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Legal, tax risks could stop VW-Porsche merger, VW document says

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Legal, tax risks could stop VW-Porsche merger, VW document says

April 9, 2010 06:01 CET

UPDATED: April 9 10:15 CET

FRANKFURT (Reuters) -- Volkswagen AG's merger with Porsche Automobil Holding SE still faces significant legal and tax risks, according to details from VW's prospectus for last month's capital increase.

The risks stem from potential tax liabilities and hedge fund lawsuits alleging former Porsche executives manipulated markets during the Stuttgart-based company's attempted takeover of VW, Europe's largest automaker.

These risks could force the companies to delay or abandon a planned merger of Porsche SE into VW next year, VW said in its prospectus published in late March.

A spokesman for Volkswagen on Thursday said its plans to merge in 2011 "have not changed".

A spokesman for Porsche says the risks listed in the prospectus stem from a legal document which lists "every possible risk" even if the likelihood of these risks materializing is "limited."

A banker familiar with the matter said it was too early to say whether Porsche and VW's merger plans needed to be delayed.

Another banker said the level of risks factors listed in the prospectus was "unusual."

In a note published on Thursday, Bernstein Research analyst Max Warburton said the risks could force VW to pay cash for a remaining 50.1 percent stake in Porsche SE's sports car business, Porsche AG.

This, in turn, could be bad for Porsche and VW.

For Volkswagen, a cash deal may mean "significant indebtedness or the need for a further capital raising," Warburton wrote.

Porsche insolvency feared

A cash deal would also probably trigger significant writedowns related to Porsche, Warburton said.

VW's prospectus says the damages sought by hedge funds for alleged breaches of capital markets rules could "place a considerable burden on Porsche's financial resources and liquidity position, and if substantial in magnitude, could even lead to the insolvency of Porsche Automobil Holding SE."

In January a group of investment funds sued Porsche SE and two former top executives accusing them of fraud in a "short squeeze" that caused the funds to lose more than $1 billion.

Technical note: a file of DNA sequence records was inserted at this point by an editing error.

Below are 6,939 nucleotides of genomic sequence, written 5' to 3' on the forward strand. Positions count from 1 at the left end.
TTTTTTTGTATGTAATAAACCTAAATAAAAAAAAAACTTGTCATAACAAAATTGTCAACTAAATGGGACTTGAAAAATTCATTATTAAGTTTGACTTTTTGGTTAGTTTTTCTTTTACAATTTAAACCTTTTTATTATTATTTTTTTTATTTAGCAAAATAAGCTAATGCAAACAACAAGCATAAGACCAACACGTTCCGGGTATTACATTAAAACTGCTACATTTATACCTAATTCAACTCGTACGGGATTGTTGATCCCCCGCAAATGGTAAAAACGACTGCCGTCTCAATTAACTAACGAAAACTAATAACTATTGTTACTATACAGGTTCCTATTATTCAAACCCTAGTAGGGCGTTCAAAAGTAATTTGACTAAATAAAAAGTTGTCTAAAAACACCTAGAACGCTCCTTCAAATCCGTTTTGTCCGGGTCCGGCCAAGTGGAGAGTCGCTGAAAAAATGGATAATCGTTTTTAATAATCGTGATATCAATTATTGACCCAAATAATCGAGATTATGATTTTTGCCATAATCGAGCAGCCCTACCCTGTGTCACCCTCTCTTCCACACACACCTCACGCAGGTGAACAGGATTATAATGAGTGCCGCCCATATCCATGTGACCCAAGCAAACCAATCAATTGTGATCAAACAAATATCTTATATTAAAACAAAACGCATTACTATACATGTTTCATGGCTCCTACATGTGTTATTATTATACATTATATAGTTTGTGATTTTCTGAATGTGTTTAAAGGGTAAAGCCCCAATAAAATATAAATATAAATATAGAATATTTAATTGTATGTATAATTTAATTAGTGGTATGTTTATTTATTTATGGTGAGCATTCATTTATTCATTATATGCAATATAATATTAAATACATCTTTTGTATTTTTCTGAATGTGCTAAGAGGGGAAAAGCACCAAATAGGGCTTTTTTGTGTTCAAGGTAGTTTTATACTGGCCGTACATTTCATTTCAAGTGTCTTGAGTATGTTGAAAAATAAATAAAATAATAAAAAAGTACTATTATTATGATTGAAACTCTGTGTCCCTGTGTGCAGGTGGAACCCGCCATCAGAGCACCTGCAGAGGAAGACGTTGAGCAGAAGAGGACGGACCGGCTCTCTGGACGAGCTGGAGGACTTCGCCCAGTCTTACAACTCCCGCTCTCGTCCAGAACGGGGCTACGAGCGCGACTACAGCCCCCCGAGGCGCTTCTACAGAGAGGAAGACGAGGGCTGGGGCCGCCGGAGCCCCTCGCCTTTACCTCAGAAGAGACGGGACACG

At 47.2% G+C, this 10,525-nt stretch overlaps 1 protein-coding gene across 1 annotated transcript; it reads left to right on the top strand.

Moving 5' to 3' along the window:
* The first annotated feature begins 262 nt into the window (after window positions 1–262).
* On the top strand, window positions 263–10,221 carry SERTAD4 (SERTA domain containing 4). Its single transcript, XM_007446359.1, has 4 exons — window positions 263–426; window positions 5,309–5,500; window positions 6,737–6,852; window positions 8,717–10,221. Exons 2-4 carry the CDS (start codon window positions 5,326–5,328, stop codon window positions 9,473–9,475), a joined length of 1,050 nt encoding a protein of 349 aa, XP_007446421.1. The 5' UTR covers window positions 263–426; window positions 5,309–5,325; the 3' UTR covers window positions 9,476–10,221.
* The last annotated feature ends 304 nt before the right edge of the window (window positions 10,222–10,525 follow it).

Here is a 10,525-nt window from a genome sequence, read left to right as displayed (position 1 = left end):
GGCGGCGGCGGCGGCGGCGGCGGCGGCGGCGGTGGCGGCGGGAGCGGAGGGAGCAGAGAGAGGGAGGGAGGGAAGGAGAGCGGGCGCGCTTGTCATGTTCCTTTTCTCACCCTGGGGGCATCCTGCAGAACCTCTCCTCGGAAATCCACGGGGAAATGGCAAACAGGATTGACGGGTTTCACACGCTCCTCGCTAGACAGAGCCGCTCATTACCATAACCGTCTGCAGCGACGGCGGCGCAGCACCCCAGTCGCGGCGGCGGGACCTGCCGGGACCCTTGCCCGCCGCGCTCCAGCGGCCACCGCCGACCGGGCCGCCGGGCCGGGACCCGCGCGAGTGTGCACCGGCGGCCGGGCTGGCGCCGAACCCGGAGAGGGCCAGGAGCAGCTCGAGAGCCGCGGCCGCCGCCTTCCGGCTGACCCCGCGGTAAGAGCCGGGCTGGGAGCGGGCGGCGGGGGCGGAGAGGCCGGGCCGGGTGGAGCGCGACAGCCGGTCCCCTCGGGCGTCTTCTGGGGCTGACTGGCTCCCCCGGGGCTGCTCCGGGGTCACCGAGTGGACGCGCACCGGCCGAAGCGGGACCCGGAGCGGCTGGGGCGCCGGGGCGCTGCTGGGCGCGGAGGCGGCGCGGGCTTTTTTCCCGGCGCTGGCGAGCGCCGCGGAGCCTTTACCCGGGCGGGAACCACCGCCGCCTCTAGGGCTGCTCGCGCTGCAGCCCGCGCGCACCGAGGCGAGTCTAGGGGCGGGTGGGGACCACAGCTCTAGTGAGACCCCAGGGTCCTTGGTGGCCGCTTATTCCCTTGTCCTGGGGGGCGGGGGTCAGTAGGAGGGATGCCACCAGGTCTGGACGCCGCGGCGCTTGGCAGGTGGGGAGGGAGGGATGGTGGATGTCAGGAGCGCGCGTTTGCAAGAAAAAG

Potential liabilities at Porsche SE -- the family-controlled holding company -- could prevent the planned merger, VW said in the prospectus.

"The merger may not be possible at all, or may only be carried out at a later date, and the planned target structure of the integrated automotive company with Porsche may not be achieved or may only be achieved at a later point," it said.

Porsche SE racked up billions of euros in debt in an attempt to acquire 75 percent control of VW's votes, leading to the dismissal of Porsche's two top managers, CEO Wendelin Wiedeking and finance chief Holger Haerter, and what in effect is a reverse takeover by VW.

The first step was selling to VW a 49.9 percent stake in Porsche AG sports car business.

A summary of the VW-Porsche deal as set out so far


-- VW acquired a 49.9 percent stake in sports car maker Porsche AG for 3.9 billion euros ($5.8 billion) in Dec. 2009. Volkswagen valued Porsche AG and Porsche Holding, Europe's largest car dealership group, at a combined total of 16 billion euros in equity and debt.

-- On Nov. 24, 2009, VW entered into an agreement with Porsche that grants Porsche Holding Salzburg the right to sell the operating trading business to VW by Dec. 31, 2013.


-- The Porsche and Piech families will sell their automobile dealership business -- Europe's largest, with annual unit sales of 474,000 vehicles -- to VW starting in 2011. The business was assigned an enterprise value of 3.55 billion euros.


-- In March 2010, Volkswagen launched its announced capital increase, issuing up to 65 million preferred shares to finance its merger with Porsche, and will raise net proceeds of about 4.1 billion euros ($5.46 billion).


-- Porsche SE will issue new voting and preference shares, probably in the first half of 2011. It gave no details, but sources close to the situation have said its owner families aim to raise about 5 billion euros.


-- VW's home state will maintain the right to veto strategic issues and to name two VW supervisory board members. This will be anchored in VW's articles of association.


-- With regard to the creation of an integrated automotive group with Volkswagen, the fiscal year of Porsche, which currently runs from Aug. 1 to July 31 of the following year, should be changed to run concurrently with the calendar year effective January 1, 2011. An abbreviated fiscal year will be created for the period from Aug. 1, 2010 to December 31, 2010.


-- The exact merger terms are to be set in time for a deal to conclude in 2011. The extended Porsche and Piech clan will remain the largest shareholders with a stake of 35 percent to 40 percent, followed by Lower Saxony. The Gulf state of Qatar is in advanced talks that could make it the third-largest shareholder in VW.

-- The combined company will have 10 brands, adding the Porsche marque to a stable that already includes Audi, Bentley, Bugatti, Skoda, Seat and Lamborghini.

-- Porsche's creditor banks and regulatory authorities have to approve the merger.

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